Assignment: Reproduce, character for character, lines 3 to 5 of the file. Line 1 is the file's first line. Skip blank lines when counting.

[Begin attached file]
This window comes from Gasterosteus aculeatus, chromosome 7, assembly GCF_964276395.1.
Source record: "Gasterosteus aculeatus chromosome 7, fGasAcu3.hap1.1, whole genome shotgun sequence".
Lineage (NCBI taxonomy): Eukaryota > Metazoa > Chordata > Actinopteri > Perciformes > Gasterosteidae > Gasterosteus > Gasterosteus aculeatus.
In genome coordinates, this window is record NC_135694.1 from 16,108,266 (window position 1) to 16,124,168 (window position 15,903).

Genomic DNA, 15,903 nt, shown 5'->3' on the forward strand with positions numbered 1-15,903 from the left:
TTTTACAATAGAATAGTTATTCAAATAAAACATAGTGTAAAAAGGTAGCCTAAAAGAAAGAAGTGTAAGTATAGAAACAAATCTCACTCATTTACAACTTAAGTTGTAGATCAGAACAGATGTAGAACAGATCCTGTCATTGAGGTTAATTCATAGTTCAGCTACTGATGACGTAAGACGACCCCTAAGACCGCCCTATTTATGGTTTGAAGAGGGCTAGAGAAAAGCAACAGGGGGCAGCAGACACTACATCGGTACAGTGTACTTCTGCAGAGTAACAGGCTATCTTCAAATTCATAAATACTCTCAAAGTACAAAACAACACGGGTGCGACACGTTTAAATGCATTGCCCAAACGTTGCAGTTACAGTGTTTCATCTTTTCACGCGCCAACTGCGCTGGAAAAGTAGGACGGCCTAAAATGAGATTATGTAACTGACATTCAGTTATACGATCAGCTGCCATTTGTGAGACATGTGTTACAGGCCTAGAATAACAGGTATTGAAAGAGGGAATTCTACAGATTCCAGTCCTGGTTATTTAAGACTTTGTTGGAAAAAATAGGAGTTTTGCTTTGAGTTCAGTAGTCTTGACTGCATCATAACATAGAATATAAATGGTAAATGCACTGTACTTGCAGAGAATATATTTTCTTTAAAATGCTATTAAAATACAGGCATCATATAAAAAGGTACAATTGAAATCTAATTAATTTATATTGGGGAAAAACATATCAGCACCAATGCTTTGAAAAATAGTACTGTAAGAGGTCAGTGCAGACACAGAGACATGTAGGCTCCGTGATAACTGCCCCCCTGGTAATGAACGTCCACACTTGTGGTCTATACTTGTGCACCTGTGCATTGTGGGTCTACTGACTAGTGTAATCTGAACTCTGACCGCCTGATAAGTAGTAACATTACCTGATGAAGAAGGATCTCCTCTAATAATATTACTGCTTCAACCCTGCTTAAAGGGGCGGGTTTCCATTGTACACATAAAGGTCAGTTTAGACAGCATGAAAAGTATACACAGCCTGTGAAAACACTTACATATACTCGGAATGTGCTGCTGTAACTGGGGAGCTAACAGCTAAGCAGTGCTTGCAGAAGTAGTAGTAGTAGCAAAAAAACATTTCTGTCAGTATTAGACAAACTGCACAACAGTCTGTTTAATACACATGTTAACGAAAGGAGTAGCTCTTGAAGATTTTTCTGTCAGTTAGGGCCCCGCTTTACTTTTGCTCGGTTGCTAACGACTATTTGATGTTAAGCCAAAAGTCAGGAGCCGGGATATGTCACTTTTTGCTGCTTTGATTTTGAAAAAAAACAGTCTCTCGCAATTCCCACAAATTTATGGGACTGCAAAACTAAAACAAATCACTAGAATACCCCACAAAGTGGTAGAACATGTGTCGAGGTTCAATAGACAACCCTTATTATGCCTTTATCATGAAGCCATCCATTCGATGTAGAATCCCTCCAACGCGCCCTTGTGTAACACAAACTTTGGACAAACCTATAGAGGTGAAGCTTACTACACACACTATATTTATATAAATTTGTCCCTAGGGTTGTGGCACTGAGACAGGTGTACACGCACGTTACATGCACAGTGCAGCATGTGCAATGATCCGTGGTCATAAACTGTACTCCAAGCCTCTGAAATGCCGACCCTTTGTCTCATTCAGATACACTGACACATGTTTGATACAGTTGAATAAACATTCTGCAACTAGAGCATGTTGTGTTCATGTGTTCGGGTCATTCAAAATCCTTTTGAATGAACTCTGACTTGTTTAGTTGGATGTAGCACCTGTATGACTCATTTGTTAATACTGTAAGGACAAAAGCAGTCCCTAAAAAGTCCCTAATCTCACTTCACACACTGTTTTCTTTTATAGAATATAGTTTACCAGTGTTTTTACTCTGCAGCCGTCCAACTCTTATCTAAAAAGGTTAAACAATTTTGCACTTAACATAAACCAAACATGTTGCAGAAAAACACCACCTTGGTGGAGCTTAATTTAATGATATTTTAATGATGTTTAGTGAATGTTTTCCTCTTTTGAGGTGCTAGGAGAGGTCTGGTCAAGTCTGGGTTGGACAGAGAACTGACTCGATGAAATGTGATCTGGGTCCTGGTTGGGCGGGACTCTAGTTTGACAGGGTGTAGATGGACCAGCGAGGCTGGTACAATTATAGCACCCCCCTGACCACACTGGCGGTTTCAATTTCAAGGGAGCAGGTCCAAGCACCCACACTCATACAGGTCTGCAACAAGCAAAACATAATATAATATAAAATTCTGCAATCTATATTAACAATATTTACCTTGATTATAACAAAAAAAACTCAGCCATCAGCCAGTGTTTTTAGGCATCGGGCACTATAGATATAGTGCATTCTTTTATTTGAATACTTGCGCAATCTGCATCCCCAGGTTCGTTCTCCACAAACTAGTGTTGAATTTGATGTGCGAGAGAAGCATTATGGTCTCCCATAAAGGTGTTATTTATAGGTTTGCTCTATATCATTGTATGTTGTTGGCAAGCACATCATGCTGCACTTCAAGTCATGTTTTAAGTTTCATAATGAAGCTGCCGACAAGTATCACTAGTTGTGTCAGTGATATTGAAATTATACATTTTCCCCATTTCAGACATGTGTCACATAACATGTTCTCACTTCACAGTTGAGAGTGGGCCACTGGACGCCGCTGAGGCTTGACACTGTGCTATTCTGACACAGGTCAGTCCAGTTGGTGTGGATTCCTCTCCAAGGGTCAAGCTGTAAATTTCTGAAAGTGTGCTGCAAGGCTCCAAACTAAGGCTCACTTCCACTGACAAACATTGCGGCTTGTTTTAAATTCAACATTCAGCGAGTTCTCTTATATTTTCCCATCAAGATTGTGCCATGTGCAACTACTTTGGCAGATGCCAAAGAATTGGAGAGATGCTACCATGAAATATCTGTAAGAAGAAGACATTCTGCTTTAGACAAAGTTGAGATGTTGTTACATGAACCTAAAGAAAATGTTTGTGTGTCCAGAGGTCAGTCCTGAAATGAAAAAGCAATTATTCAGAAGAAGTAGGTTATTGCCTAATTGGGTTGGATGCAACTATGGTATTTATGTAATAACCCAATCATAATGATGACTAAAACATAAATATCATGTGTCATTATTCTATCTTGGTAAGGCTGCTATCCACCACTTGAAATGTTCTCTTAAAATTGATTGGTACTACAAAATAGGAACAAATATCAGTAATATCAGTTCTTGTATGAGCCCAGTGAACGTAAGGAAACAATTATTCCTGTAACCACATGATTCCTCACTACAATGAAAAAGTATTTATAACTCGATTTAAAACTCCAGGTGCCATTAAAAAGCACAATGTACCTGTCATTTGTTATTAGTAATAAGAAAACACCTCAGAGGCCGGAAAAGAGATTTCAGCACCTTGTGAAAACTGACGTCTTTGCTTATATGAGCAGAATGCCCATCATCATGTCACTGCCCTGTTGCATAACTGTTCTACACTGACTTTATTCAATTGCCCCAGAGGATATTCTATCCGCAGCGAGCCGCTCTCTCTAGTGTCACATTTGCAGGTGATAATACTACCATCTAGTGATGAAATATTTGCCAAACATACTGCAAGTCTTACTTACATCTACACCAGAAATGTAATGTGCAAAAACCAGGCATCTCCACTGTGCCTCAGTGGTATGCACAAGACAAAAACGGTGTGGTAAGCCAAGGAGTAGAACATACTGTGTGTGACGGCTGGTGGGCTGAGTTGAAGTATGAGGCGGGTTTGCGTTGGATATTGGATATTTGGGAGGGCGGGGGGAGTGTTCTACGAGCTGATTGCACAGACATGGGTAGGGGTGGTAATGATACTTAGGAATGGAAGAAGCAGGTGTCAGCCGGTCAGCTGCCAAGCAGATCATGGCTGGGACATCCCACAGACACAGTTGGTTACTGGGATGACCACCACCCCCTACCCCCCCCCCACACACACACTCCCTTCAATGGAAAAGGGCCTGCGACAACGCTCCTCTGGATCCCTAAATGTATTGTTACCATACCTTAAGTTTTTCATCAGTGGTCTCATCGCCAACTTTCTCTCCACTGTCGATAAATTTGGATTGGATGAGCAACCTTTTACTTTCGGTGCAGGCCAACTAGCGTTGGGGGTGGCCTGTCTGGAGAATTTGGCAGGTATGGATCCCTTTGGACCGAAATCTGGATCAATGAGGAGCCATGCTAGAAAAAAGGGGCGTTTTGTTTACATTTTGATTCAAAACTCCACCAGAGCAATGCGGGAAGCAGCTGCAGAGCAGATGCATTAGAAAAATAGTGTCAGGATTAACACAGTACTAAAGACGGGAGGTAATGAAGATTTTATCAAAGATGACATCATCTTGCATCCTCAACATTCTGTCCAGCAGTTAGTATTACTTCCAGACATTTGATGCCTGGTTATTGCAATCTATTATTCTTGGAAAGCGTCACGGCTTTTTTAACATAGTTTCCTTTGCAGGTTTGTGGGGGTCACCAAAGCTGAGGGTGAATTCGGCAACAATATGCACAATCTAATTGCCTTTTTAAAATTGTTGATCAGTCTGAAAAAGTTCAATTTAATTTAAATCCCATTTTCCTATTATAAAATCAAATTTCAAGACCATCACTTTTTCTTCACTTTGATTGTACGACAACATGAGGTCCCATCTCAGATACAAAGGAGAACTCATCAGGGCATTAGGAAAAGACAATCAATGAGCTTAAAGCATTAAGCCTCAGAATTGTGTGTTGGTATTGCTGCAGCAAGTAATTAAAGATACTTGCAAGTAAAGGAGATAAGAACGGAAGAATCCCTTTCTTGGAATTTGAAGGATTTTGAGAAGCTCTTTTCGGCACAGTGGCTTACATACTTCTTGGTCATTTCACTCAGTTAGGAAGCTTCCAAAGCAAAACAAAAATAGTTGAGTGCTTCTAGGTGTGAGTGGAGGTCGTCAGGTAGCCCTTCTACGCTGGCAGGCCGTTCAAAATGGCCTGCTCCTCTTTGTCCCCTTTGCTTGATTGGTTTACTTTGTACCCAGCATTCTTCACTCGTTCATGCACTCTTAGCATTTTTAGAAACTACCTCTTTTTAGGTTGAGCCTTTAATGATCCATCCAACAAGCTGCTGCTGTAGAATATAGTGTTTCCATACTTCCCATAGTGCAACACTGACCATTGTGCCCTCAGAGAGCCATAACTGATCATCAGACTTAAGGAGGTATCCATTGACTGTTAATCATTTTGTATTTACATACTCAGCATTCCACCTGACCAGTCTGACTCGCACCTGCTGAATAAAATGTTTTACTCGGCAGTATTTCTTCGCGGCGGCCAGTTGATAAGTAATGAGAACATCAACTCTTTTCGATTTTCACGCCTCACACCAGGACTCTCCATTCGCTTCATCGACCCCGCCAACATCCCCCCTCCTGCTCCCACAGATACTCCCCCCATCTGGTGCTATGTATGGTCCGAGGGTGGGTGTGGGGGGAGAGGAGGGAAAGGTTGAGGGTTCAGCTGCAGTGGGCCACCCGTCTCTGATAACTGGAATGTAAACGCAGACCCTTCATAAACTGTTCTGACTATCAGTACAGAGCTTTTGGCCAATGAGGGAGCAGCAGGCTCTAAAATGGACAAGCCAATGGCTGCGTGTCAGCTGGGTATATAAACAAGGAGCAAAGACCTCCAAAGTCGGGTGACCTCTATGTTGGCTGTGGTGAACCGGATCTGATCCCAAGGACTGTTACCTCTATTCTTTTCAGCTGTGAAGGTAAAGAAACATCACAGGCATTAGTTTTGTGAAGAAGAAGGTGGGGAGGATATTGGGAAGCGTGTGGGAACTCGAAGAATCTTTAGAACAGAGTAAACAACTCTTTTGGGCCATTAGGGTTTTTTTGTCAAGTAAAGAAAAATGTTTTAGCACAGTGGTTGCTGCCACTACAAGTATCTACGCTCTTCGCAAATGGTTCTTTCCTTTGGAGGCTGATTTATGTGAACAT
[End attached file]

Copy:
Lineage (NCBI taxonomy): Eukaryota > Metazoa > Chordata > Actinopteri > Perciformes > Gasterosteidae > Gasterosteus > Gasterosteus aculeatus.
In genome coordinates, this window is record NC_135694.1 from 16,108,266 (window position 1) to 16,124,168 (window position 15,903).

Genomic DNA, 15,903 nt, shown 5'->3' on the forward strand with positions numbered 1-15,903 from the left: